It is one of the sad ironies of being a veterinarian in clinical practice that most of your clients are majorly unhappy to see you. (Retrievers don’t count, they’re always happy to see you.)
The reasons are obvious: vet clinics mean temperature taking, and shots, and cold tables. Trust me, I don’t much enjoy heading off to my doctor’s office either, nice as the staff is. Those awful half length hospital gowns they give you (ladies, you know the ones I’m referring to)- cold and humiliating. I’m here for something I’m not going to like.
While we vets are working on it through incorporating Fear Free Practice ideas into practice- thanks Dr. Becker!- we still have a long ways to go. Which brings me to today.
One of the most common things I hear from clients at a home euthanasia appointment is, “I just couldn’t bear to do this at the clinic. My last dog was shaking like a leaf when we went in for the appointment and I felt so terribly guilty afterwards.” And who can blame them for feeling guilty? Who wants their last memory of their dog or cat to be them cowering in a corner? How awful.
Not all pets feel this way about the vet, of course, but for those that do, it just adds another layer of emotional trauma to an already challenging time. Is this the pet signaling they don’t want to die? No. As pain management expert Dr. Robin Downing says, “Pets don’t fear death. They fear pain.” They are telling us they don’t like the vet, but of course we are only human and it’s hard not to extrapolate that to a bigger message that isn’t there.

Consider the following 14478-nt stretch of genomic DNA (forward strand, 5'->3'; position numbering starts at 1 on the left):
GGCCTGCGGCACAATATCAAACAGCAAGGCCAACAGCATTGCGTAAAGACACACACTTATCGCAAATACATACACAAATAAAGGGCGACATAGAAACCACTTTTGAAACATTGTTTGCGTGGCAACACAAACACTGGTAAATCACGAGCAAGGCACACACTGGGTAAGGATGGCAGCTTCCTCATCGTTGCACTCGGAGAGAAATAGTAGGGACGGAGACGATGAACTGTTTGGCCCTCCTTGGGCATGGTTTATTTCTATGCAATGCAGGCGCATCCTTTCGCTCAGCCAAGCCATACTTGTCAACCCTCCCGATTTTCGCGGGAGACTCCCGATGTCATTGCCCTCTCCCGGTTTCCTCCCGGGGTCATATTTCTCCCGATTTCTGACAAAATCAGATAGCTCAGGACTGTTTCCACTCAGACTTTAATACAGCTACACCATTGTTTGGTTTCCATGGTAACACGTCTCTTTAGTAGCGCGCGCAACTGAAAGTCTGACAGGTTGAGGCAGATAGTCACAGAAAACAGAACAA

So what happens in the absence of the clinic and the coat, when a pet meets me outside the office? A pleasant hello, usually. Even when I am there to help them transition. Especially when I am there to help them transition. I will be honest, I wasn’t expecting that.
I was reminded today of a lovely Golden I met last year, who was winding down a battle with cancer. When I came to the family home, their sweet girl was almost nonresponsive. As I knelt down by her side, she opened her beautiful brown eyes and gave me a huge, enthusiastic wag. We all stood there in shock, as she had not been able to do much of anything in the hours leading up to that moment. She did not fear death, or me.
In the absence of a preconceived assumption of vaccines and thermometers, pets are free to judge me based on whatever it is they perceive I am there to do. I cannot tell you the number of kisses, licks, wags, head bumps I get from pets who by all rights should be past caring who is sitting next to them. It means something.
It’s not, “Oh boy! THE DOCTOR IS HERE!”
It’s not, “That blond lady sure does smell good, like bacon.”
It’s simply this: I see you.
I know what a birdsong is.
And I am ready to hear it.